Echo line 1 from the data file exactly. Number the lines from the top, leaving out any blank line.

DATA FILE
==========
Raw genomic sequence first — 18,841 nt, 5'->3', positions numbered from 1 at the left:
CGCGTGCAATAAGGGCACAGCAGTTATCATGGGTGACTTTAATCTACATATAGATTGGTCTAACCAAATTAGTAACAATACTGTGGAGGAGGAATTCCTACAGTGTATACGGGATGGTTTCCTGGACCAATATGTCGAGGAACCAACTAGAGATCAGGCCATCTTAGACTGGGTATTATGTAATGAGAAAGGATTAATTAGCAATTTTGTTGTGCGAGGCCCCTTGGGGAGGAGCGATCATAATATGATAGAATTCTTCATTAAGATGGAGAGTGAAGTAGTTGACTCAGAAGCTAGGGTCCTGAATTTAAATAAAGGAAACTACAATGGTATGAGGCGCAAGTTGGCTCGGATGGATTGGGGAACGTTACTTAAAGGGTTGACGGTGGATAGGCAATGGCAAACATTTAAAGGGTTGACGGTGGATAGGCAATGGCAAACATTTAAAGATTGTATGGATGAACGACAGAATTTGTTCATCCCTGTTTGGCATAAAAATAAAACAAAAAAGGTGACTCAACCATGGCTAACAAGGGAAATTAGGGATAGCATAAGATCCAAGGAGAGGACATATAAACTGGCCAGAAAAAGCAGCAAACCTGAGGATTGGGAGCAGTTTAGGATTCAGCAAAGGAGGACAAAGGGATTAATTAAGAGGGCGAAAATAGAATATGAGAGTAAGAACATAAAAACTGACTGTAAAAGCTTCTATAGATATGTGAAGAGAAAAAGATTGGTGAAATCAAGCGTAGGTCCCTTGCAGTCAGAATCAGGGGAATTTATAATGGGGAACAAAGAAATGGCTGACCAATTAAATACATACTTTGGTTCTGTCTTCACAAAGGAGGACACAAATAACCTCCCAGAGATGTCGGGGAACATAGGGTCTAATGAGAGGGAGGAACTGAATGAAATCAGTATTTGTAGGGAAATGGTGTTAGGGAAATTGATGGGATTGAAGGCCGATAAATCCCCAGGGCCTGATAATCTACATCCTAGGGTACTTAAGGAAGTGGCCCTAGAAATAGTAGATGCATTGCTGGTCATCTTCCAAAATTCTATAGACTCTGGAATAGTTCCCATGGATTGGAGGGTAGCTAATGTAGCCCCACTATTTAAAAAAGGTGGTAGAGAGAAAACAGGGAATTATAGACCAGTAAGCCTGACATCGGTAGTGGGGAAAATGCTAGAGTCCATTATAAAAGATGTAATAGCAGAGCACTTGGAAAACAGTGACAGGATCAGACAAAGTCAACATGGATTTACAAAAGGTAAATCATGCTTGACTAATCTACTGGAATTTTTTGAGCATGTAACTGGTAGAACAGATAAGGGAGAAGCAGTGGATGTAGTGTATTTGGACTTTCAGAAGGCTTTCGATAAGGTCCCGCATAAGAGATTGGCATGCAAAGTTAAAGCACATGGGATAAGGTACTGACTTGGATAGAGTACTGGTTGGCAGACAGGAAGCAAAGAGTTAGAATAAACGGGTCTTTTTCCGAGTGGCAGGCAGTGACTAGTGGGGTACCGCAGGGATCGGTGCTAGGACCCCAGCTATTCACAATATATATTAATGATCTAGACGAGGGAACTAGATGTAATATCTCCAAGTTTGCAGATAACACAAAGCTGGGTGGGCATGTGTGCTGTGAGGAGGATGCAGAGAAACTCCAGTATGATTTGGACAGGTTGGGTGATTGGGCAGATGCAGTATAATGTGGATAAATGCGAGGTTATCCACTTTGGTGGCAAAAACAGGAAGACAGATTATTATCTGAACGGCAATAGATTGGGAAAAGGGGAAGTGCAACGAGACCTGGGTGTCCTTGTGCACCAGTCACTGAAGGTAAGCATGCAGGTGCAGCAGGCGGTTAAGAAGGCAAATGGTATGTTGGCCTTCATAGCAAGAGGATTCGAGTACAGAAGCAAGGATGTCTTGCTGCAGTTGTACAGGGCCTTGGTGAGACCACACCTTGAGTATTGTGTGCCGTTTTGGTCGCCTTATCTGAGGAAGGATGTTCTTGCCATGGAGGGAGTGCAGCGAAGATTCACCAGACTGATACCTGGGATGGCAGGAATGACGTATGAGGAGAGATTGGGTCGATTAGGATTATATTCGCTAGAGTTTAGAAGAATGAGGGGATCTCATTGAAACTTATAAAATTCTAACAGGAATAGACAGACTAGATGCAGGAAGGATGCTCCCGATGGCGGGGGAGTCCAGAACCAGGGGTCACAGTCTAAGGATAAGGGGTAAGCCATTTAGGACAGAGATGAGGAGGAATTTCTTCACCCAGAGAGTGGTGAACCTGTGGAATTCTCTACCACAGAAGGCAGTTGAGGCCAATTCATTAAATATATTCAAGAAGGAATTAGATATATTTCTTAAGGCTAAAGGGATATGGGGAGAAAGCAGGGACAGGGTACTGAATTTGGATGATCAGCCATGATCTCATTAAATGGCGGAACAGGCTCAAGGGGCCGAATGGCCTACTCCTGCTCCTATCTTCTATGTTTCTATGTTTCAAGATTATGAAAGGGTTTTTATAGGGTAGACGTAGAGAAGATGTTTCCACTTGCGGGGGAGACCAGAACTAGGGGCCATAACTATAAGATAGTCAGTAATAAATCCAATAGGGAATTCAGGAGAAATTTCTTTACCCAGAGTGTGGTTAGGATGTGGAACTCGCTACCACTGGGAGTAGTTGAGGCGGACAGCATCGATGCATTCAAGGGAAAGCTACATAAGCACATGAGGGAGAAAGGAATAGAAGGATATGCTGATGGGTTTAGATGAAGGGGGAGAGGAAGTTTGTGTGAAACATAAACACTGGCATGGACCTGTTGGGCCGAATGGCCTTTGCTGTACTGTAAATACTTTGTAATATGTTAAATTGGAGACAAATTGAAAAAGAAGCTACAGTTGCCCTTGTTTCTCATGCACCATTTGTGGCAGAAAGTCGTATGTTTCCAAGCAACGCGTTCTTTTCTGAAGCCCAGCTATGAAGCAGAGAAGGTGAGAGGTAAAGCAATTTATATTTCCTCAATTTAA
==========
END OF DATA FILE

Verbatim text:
Raw genomic sequence first — 18,841 nt, 5'->3', positions numbered from 1 at the left: